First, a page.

Types of Locks: Mortise vs. Tubular
Two of the main differences between mortise locks and tubular locks are size and function. Additionally, each lock assembly type is made of up different parts to distinctly set them apart. Mortise locks were typically used before 1950, and tubular locks after 1950. Read on for a quick explanation on the differences between these two types of door locks.
A mortise refers to the pocket cut into the door where the lock is fitted. Therefore, a mortise lockset cannot be installed on just any door. They are great for replacing the hardware on homes built before 1950. They can be used on new doors, but special preparations must be made.
An older mortise lockset and its mortise cut-out in the door.
Mortise assemblies typically include:
- Lock body (the part installed inside the mortise cut-out in the door)
- Lock trim, which is typically available in various knob, lever and handleset designs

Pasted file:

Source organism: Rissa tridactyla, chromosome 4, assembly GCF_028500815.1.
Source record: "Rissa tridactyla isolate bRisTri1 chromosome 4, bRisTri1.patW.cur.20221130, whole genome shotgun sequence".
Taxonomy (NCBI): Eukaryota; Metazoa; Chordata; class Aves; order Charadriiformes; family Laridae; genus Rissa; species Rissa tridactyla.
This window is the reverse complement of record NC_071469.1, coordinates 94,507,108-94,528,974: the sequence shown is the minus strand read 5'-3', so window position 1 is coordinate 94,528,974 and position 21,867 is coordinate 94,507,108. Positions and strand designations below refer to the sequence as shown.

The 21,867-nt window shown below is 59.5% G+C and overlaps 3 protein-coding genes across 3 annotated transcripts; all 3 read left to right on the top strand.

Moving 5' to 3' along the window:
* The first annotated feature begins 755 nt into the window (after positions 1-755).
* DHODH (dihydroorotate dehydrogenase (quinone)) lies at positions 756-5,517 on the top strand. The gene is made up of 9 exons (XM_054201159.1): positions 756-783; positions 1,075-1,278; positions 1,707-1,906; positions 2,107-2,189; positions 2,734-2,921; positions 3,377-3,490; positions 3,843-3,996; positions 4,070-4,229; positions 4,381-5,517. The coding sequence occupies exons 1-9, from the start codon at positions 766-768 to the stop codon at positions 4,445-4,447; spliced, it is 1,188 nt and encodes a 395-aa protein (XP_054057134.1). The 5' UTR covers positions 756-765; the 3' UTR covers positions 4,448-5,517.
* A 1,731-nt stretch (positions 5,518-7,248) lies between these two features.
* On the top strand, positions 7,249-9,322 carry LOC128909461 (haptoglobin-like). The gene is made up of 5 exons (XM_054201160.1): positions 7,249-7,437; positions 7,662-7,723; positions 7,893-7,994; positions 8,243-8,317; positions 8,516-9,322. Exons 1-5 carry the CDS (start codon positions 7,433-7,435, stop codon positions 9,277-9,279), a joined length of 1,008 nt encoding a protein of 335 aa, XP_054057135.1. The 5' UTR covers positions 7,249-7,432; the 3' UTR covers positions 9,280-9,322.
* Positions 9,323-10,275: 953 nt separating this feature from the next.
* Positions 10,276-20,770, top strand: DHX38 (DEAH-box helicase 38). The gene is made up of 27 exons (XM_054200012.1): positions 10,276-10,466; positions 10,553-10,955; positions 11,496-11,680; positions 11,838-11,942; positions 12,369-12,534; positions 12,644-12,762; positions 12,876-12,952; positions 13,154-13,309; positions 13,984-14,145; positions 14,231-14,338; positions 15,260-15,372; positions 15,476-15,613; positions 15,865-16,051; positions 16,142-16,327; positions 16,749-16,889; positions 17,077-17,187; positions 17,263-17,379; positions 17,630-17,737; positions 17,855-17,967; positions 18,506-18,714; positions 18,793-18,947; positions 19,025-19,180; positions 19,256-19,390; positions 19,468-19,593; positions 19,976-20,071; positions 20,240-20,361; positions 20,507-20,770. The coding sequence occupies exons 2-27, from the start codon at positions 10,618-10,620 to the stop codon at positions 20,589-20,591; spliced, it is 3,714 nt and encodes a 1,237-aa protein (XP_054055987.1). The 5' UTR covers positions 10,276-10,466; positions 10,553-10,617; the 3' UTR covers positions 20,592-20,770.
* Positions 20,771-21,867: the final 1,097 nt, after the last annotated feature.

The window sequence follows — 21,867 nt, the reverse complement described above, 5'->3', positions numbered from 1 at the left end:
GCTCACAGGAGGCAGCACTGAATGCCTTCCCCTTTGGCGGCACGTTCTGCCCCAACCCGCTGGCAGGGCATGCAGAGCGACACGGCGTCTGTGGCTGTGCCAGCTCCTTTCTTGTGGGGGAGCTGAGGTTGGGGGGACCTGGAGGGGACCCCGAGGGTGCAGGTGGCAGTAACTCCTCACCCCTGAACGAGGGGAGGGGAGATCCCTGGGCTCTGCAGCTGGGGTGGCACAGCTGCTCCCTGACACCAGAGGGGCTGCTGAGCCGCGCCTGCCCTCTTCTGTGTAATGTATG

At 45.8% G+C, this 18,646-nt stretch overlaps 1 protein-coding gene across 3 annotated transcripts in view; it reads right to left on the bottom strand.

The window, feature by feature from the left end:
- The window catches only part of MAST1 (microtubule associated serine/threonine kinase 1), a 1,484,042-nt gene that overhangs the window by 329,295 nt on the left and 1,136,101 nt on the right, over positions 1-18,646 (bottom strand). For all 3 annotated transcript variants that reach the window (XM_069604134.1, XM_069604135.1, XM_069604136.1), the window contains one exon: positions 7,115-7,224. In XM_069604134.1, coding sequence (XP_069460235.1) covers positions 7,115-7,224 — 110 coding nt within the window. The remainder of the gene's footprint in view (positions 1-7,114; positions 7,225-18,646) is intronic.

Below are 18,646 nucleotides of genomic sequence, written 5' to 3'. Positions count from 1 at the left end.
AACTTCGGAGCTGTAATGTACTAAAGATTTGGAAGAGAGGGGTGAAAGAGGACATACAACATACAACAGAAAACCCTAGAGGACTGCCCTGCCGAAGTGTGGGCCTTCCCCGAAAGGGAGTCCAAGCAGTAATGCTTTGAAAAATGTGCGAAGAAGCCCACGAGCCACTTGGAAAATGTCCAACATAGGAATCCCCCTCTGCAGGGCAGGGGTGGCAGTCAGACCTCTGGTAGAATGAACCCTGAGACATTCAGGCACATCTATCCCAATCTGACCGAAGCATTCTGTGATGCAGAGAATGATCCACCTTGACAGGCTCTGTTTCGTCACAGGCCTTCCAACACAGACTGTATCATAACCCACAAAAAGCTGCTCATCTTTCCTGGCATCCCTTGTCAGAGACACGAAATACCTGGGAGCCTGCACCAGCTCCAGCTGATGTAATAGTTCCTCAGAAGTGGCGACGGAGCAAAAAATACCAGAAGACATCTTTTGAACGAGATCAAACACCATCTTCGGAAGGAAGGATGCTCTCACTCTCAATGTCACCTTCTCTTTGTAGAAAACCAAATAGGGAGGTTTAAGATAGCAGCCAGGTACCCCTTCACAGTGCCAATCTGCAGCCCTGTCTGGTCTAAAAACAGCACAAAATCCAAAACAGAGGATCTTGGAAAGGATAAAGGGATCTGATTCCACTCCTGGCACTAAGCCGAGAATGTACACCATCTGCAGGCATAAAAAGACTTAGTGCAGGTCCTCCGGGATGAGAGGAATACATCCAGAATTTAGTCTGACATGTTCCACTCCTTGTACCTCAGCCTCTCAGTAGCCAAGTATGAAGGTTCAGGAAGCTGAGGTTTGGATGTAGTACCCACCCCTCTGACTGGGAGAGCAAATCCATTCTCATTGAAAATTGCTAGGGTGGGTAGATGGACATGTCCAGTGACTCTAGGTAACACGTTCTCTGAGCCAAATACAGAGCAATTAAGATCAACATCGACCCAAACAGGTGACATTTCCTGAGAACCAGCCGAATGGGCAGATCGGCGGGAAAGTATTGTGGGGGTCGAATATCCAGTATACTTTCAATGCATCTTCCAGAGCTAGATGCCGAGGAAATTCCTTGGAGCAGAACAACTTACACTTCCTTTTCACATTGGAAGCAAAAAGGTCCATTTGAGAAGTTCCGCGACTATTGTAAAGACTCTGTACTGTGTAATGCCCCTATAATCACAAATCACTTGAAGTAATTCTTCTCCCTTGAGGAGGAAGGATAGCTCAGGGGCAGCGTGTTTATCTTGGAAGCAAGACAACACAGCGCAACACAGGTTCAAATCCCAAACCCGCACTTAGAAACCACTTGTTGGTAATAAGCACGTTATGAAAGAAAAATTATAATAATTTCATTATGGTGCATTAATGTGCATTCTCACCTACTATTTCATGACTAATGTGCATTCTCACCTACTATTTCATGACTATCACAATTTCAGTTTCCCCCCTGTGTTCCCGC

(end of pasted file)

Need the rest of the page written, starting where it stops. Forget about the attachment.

- Strike plate–the metal plate affixed to the door jamb with a hole for the bolt of the lock to slide into, keeping the door closed
- A skeleton key to operate the locking and unlocking functions of the lock body
The illustration below shows how these parts work together:
Lock body placed into mortise cutout (left), lock trim being installed (center), and strike plate installed on door jamb (right)
Tubular locks are commonly found on all types of doors and are ideally suited for new (post-1950’s) pre-drilled doors. Tubular locks have a spindle assembly that extends into or through the center of the latch, allowing for retraction of the latch bolt when the lever or knob is rotated.
This diagram shows the components of the Grandeur tubular latch assembly.
Latch with anti-rotation block inserted into the borehole of the door.